Throughout the summer you’ll be able to take a tour of the most important sites of the 1909 Alaska-Yukon-Pacific Exposition — with or without a tour guide. Tours led by representatives of the Friends of Seattle Olmsted Parks started in April (see our story here), and the Museum of History and Industry in association with the Architectural Foundation began their tours in May.
But the University’s Regional Affairs office wanted to make it possible for people to take a tour on their own, whenever they happened to come to campus. So, working with the Visitors Information Center and UW Marketing, they’ve produced signs and a brochure containing a self-guided tour.
“The signs will be mounted at important locations for the AYPE,” said Kathleen Dannenhold of regional affairs. “There will be information on the signs and then more detail in the brochure.”
The tour has nine stops, starting with Red Square, which was the site of the “Court of Honor” during the exposition. It included the massive Government Building, which was flanked by other neoclassical buildings. Funded by the U.S. government, these contained detailed exhibits about American history and government.
Stop two is the George Washington statue, which was commissioned by the Rainier Chapter of the Daughters of the American Revolution and unveiled two weeks after the AYPE opened. It originally stood on NE 40th Street, just east of 15th Avenue Northeast, which was the main entrance to the exposition.
Stops three and four are two of the buildings that remain from the AYPE — the Architecture Building and Cunningham Hall. The Architecture Building was the Fine Arts Building at the exposition, and contained art from all over the world. Cunningham, which now houses the Women’s Center, was the Washington State Woman’s Building during the exposition and a gathering place for suffragists. Their efforts must have been successful, because Washington granted women the right to vote the next year, 1910, a decade before they won that right nationally.
Stop five is Frosh Pond, which Dannenhold calls the heart of the exposition’s legacy. “Rainier Vista was the heart of the exposition and it’s the heart of campus now,” she said. “That design by the Olmsted Brothers is what really remains from the AYPE.”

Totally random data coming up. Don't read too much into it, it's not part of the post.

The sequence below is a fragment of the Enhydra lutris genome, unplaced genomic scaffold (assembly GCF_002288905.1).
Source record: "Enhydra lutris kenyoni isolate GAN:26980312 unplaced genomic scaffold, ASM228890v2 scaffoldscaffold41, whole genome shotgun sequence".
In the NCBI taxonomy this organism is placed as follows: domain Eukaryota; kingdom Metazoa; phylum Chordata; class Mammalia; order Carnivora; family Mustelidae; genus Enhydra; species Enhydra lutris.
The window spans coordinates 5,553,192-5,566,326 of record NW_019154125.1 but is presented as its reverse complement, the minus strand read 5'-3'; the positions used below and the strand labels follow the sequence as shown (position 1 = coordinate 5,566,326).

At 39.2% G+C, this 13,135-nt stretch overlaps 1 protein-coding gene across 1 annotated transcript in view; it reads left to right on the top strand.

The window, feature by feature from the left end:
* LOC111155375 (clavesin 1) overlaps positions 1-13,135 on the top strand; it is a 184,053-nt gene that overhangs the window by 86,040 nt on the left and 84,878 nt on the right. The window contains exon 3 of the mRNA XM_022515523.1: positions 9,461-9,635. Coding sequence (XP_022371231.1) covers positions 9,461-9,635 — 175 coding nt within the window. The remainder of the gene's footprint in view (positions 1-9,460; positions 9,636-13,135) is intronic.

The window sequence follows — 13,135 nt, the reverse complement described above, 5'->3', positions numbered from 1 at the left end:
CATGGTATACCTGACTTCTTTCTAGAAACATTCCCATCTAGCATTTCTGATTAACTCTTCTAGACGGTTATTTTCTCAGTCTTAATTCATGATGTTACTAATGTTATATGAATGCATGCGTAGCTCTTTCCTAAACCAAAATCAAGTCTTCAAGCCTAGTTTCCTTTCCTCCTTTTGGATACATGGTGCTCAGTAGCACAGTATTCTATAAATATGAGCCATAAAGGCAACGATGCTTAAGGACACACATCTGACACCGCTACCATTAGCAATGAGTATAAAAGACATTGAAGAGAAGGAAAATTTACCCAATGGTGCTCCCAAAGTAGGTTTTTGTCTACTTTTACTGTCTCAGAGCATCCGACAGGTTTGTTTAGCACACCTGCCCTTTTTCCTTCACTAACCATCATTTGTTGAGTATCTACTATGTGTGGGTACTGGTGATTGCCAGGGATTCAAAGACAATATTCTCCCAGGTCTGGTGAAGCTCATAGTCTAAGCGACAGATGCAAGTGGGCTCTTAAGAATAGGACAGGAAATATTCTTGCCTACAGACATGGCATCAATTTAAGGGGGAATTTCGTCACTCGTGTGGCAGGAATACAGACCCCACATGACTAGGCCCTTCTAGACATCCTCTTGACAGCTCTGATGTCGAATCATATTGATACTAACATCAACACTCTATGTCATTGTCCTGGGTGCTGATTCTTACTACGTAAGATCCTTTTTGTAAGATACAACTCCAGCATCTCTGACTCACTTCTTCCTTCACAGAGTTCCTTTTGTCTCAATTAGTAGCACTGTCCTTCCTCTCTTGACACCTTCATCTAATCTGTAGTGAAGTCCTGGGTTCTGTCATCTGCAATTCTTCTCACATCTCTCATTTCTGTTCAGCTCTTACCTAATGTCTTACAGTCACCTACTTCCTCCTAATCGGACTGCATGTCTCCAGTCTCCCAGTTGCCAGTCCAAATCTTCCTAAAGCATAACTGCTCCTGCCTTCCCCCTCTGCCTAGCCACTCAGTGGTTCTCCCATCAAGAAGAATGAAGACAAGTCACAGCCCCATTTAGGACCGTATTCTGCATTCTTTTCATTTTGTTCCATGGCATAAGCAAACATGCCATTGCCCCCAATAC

The pond was called Geyser Basin during the exposition, and a series of waterfalls poured into it from Red Square. It wasn’t until 1961 that a regent named Thomas Drumheller donated money for the fountain we see today.
Part of the road we now call Stevens Way was known as the Pay Streak during the AYPE, and that’s stop six on the tour. The Pay Streak was a sort of carnival with an eclectic assortment of displays, many of which we would find objectionable today, including real babies in incubators and “primitive” people in villages.
The south entrance to the fair, stop seven on the tour, is at Stevens Way and Rainier Vista. A gate that blended traditional Japanese Torii with Northwest Coast totem pole designs stood on the spot, which was the terminus to a streetcar line.
The final two stops are the UW Club and the HUB. The UW Club building stands on the site of the Hoo Hoo House, a clubhouse for the region’s lumbermen. Designed by Seattle architect Ellsworth Storey, it served as the UW Faculty Club until 1959, when a building designed by Paul Hayden Kirk and the late UW Architecture Professor Victor Steinbrueck took its place.
The notable Forestry Building at the exposition, which stood near where the HUB now is, was a “timber temple” made of massive logs with the bark kept intact.
Each sign at the nine stops on the tour is 2 feet by 3 feet and contains several photos, a quote from someone connected with the exposition and information about the site. They are being mounted in permanent frames that will be reused for other signage after the AYPE centennial celebration is over.
Dannenhold did most of the research to create the signs. “I was so excited about it because I’m kind of a history buff and the pictures are just phenomenal,” she said. “The exposition was exciting for people in the Northwest and it really opened the region up to the world. My feeling is that the University became more connected to the world and started to take off after that.”
The self-guided tour brochures will be available in early June at the Visitors Information Center, Suzzallo and Allen Libraries and University Book Store.
Guided tours by the Friends of Seattle Olmsted Parks are at 10 a.m. on the last Saturday of the month. They are free, but registration is required. E-mail Friends@SeattleOlmsted.org or call 425-885-3173.
Guided tours by MOHAI and the Architectural Foundation are on the first Thursday of the month beginning at 6 p.m. They are $15. Click here to sign up.
Click here to visit a Web site detailing UW activities in connection with the AYPE centennial.